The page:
Are you really successful if you are a banker, lawyer or politician? Or if you have your own business? I don’t think so.
There are countless of well-known engineers who are successful. Just think of Elon Musk, Tim Cook of Apple or Marjan van Loon (Shell).
It does not pay well
When I started as a technical assistant at an engineering company, my monthly salary was just € 1,400. That wasn’t much at all, but that was more than 20 years ago. Much has changed. A short Research (Dutch) on the internet shows that the starting salary of a technical professional (depending on a Bachelor or Master degree) between € 2,200 and €2,700 Euro. In particular, the IT jobs are on the upper limit of this salary range. If you want to earn more, then you should study medicine, fiscal economics or tax law…
Anyway, I often hear and read that engineers do not work for the money but that they are more interested to solve technical problems, innovate and get satisfaction from their work. They have a passion for the profession. Negotiating a good salary appears to have no priority…Or not?
Career advancement opportunities are poor
I started in 1997 as a technical employee at an engineering firm. In a little under 10 years I moved up to become the group manager of a department. At the same engineering office, colleagues (some with lower technical degrees) were promoted to head of department. It had mainly to do with ambition and taking opportunities. If you are happy with making calculations, then the growth opportunities are limited. I see enough engineers in my network who are advancing inside or outside their organization.
It’s about knowing what and why you want and that you communicate this (read my previous article about this).
Technical studies are difficult
Technical studies seem to be popular because there are a lot of math and physics or chemistry courses. If you study Dutch language you also have to read a lot of literature and learn about grammar. It comes to the field. I once heard someone say that his chemical engineering study helped him to think logically. Not everyone has the character strength to follow a technical study. But is it difficult? It seems rather a conviction of people who a technical study is difficult and therefore not ‘fun’.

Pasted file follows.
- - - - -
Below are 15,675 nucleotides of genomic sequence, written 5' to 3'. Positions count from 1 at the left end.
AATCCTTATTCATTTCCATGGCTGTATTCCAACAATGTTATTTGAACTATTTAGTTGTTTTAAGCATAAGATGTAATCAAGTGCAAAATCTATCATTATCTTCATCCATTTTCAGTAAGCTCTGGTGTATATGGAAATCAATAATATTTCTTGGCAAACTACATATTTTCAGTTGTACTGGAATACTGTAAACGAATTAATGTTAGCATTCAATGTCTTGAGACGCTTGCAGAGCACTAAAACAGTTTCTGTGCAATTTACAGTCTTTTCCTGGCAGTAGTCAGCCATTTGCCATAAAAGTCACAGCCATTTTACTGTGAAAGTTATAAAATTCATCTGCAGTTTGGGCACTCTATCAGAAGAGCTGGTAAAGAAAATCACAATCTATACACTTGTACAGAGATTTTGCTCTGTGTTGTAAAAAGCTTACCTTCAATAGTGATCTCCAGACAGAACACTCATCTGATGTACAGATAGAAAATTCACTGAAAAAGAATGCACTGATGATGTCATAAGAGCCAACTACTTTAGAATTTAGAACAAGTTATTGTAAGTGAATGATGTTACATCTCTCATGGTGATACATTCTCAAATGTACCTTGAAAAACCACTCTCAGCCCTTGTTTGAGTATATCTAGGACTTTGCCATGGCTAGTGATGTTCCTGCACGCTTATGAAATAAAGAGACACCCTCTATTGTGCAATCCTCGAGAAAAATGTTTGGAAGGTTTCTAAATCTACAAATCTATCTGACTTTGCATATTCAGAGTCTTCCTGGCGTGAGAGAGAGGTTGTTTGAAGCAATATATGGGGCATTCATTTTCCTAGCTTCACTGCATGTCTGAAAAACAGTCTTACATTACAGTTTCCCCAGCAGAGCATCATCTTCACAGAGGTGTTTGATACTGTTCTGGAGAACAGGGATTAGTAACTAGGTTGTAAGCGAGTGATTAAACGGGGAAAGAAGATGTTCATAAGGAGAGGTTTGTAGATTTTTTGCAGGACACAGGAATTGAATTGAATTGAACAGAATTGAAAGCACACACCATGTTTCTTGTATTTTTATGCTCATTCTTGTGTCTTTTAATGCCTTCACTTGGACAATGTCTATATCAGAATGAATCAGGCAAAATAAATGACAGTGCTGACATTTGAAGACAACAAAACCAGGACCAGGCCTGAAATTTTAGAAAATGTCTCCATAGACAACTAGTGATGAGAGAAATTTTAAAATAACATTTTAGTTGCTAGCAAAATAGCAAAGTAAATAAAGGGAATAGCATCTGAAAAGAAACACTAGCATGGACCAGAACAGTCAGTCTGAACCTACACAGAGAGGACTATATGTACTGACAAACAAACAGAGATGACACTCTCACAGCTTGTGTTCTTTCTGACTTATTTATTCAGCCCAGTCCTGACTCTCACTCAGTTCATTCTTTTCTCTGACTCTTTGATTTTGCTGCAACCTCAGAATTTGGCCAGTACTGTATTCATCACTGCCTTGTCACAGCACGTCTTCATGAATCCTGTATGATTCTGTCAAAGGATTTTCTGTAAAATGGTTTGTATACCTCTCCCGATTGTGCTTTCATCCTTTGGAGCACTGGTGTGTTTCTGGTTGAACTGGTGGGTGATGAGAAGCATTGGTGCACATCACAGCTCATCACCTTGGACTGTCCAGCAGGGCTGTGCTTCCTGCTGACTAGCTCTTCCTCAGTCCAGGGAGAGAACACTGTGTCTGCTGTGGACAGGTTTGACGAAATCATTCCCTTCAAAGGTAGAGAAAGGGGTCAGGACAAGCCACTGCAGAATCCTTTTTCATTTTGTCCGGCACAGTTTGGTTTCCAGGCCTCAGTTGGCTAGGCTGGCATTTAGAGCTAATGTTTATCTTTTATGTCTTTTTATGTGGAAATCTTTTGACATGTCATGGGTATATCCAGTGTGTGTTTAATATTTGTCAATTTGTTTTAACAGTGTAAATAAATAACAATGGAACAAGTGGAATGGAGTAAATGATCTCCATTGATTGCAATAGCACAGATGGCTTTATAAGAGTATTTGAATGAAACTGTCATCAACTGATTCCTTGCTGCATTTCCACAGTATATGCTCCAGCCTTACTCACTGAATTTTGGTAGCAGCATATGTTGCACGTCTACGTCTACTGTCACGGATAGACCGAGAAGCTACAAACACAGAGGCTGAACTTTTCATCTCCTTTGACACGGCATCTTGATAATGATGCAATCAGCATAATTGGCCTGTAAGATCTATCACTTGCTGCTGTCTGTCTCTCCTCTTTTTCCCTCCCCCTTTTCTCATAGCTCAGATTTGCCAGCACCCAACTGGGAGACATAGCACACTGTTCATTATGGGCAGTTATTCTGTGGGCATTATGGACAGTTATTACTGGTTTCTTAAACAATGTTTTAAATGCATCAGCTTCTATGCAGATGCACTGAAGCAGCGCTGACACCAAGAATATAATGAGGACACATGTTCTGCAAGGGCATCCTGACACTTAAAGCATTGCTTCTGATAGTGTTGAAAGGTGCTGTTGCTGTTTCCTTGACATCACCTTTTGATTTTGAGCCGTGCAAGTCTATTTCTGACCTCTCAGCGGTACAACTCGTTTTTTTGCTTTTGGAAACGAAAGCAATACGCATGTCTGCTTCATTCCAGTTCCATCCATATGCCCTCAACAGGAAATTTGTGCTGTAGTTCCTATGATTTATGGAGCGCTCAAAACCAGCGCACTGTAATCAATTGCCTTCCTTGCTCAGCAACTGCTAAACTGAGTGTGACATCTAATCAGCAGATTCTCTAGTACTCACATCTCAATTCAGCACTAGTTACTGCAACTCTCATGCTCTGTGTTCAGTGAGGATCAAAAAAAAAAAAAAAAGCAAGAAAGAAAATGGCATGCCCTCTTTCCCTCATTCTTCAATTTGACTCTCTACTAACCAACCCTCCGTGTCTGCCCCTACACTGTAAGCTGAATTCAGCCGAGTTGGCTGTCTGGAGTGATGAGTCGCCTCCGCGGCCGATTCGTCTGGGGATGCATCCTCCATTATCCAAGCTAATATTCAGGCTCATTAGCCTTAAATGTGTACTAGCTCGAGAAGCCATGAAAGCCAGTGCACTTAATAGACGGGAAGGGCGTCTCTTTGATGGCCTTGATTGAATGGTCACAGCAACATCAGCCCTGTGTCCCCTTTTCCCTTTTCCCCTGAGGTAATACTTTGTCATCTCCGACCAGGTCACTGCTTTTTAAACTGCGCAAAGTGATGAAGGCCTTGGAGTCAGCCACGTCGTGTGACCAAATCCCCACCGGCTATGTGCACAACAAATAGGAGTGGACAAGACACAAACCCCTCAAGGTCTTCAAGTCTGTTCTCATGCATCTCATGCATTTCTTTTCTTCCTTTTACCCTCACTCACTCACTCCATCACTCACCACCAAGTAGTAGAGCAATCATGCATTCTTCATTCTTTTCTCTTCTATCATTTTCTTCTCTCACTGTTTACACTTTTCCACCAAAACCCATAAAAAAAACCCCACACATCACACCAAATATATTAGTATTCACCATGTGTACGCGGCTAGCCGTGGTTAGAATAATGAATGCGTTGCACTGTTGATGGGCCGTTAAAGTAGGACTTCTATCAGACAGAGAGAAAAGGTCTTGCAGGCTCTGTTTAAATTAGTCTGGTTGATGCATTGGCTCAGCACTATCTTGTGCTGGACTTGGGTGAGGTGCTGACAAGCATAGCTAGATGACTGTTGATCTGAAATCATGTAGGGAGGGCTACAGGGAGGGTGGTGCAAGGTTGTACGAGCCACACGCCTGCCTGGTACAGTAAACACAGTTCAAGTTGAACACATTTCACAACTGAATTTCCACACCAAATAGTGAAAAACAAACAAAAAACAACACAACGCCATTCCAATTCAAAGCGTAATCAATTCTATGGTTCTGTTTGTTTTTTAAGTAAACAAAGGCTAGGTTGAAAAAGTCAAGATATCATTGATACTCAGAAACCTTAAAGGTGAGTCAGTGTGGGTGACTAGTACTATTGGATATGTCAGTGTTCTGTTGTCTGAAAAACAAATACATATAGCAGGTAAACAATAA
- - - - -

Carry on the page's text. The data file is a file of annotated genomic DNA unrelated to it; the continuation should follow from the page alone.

If your heart is in engineering, I would certainly follow a technical study. I you under perform with your exams, then I would like to know where that comes from (too little effort or knowledge) and do something about it. That means study more, look for a mentor or change to another study, as I did.
There are too few jobs
The number of vacancies for technicians, especially in ICT, do not really show a shortage of jobs (see the data in the fourth paragraph of this article). Many non-technical industries such as banks like to hire engineer. That can lead to a shortage of engineers because they do not work in their field, but work as a consultant for a non-technical employer.
Current and future challenges in the field of environmental and sustainability issues require technically skilled people. This also applies to development in the field of ICT and the development of technology. In the future, much will be automated, and that will have a lot of pressure on the skills of most of today’s workers. But there will always be a need for people who can define strategies, install & maintain equipment and who create.
An engineer is resourceful and ingenious (hence engineer). He/She appeals to the creative essence that is present within each of us. So everyone is an engineer in his or her own way.
Take action now!
Do you have any doubts about your career as an engineer? Are you looking for what gives you satisfaction? What should be a next step in your engineering career? I can help you! Please contact me and I’ll give you the details so you can start as soon as possible to find the right direction for you so you can work and live with joy, purpose and happiness!
Why do you think nobody wants to be an engineer and is this true? Let me know in the comment box below. I look forward to read from you!